Next to feminism, the other major influence on Le Guin’s work is Taoism. She has translated Taoist texts and often incorporates themes of Taoist thought into her work. “If I have any particular job as a writer,” wrote Le Guin, “it’s to open as many doors and windows as possible and to leave them open.”
A winner of numerous literary accolades, Le Guin’s honors include five Hugo Awards and five Nebula Awards for science fiction. Her list of awards also includes the Kafka Award, a Pushcart Prize, a National Book Award, and the Howard Vursell Award from the Academy of Arts and Letters. She has been a finalist for several American Book Awards and was shortlisted for the Pulitzer Prize.
Excerpt from The Birthday of the World and Other Stories (2002)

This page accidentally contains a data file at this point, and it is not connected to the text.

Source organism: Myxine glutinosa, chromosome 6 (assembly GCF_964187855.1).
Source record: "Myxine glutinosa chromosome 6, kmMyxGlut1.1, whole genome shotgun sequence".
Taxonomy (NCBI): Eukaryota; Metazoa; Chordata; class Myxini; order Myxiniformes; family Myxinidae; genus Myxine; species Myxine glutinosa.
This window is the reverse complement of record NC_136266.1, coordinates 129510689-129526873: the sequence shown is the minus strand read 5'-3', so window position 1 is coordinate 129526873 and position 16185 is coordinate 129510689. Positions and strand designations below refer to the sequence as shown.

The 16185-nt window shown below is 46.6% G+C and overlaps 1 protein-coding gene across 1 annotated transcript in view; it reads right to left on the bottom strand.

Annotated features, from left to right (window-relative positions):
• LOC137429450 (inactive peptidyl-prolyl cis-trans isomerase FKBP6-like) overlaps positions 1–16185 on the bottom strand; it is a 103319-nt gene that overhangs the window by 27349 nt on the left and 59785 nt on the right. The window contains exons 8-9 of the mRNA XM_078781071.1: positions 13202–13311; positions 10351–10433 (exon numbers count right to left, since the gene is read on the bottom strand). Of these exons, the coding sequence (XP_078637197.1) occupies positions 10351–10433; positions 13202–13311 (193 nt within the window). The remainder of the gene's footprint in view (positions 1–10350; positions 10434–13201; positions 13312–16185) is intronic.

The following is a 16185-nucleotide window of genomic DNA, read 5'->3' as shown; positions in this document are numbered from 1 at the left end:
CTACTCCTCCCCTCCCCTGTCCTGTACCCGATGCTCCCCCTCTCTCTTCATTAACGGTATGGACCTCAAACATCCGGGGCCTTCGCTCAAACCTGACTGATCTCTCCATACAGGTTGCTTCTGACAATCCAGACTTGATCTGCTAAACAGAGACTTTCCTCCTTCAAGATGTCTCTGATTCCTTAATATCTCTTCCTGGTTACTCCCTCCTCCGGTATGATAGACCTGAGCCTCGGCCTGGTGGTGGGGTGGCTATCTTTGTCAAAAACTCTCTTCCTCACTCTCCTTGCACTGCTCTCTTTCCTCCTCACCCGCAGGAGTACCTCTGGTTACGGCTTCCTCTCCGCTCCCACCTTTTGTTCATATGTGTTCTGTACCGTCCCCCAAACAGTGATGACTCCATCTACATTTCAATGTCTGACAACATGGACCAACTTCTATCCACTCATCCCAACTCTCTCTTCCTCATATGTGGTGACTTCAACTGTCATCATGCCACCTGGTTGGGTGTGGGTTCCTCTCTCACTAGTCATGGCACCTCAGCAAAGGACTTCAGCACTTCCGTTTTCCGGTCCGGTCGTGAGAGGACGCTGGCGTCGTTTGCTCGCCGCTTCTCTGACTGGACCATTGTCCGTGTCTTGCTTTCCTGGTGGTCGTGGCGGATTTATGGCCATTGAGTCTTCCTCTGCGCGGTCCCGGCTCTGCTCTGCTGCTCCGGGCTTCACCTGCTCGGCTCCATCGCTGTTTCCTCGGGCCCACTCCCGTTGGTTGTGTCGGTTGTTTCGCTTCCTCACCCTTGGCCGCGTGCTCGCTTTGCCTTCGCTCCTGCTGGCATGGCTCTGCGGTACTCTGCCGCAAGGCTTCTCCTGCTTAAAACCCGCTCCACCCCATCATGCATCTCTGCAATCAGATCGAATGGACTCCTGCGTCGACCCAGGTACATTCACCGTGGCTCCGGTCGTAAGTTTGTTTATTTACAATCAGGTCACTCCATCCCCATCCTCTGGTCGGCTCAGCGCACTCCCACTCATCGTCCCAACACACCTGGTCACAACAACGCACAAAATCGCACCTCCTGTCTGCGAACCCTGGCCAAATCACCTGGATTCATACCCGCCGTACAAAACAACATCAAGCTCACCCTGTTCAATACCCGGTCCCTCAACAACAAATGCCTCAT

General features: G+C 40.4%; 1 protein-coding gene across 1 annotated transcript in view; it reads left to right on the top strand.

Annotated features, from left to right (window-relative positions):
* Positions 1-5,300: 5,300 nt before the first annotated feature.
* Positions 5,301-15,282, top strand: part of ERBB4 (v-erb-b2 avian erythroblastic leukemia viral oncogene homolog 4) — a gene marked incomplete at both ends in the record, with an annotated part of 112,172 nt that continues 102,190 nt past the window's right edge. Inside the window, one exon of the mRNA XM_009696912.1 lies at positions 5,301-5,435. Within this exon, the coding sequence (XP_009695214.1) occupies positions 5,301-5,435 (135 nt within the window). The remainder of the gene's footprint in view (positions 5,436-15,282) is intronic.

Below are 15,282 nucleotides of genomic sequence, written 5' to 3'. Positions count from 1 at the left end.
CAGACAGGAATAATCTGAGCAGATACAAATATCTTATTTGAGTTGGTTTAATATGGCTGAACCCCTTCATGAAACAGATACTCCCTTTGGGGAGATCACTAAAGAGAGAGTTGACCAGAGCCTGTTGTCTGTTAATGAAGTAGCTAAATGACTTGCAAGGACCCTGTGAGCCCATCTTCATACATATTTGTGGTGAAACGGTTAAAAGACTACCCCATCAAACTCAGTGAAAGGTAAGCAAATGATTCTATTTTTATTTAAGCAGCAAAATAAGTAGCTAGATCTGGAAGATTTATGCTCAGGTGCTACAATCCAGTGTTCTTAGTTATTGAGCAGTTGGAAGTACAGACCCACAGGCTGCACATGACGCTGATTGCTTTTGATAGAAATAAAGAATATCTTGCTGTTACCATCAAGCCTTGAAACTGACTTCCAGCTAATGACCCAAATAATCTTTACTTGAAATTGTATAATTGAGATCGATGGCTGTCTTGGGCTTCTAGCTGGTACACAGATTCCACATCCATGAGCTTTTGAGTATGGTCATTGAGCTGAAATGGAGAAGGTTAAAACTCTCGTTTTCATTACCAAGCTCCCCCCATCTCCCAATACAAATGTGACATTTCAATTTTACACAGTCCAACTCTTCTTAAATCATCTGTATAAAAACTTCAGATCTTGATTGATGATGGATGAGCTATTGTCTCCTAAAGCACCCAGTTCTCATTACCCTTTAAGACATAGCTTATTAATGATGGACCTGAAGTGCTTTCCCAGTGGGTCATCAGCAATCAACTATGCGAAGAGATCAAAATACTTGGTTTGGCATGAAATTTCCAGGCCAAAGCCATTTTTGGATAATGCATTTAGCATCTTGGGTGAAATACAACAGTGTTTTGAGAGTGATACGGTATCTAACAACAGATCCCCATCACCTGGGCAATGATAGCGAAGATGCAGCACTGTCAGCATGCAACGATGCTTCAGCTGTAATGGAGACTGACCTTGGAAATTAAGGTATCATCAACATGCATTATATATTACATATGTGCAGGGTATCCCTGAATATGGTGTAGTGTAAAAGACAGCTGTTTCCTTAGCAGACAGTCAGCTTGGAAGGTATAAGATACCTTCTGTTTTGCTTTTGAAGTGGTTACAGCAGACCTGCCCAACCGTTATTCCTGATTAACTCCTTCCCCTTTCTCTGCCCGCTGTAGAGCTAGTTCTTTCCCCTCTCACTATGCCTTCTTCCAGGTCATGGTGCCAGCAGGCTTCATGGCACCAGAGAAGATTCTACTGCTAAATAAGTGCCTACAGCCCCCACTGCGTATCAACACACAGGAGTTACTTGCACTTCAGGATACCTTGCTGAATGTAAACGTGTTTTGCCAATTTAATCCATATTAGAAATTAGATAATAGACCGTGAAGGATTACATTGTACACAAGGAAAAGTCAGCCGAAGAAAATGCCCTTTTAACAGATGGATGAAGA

I live in the oldest city in the world. Long before there were kings in Karhide, Rer was a city, the marketplace and meeting ground for all the Northeast, the Plains, and Kerm Land. The Fastness of Rer was a center of learning, a refuge, a judgment seat fifteen thousand years ago. Karhide became a nation here, under the Geger kings, who ruled for a thousand years. In the thousandth year Sedern Geger, the Unking, cast the crown into the River Arre from the palace towers, proclaiming an end to dominion. The time they call the Flowering of Rer, the Summer Century, began then. It ended when the Hearth of Harge took power and moved their capital across the mountains to Erhenrang. The Old Palace has been empty for centuries. But it stands. Nothing in Rer falls down. The Arre floods through the street-tunnels every year in the Thaw, winter blizzards may bring thirty feet of snow, but the city stands. Nobody knows how old the houses are, because they have been rebuilt forever. Each one sits in its gardens without respect to the position of any of the others, as vast and random and ancient as hills. The roofed streets and canals angle about among them. Rer is all corners. We say that the Harges left because they were afraid of what might be around the corner.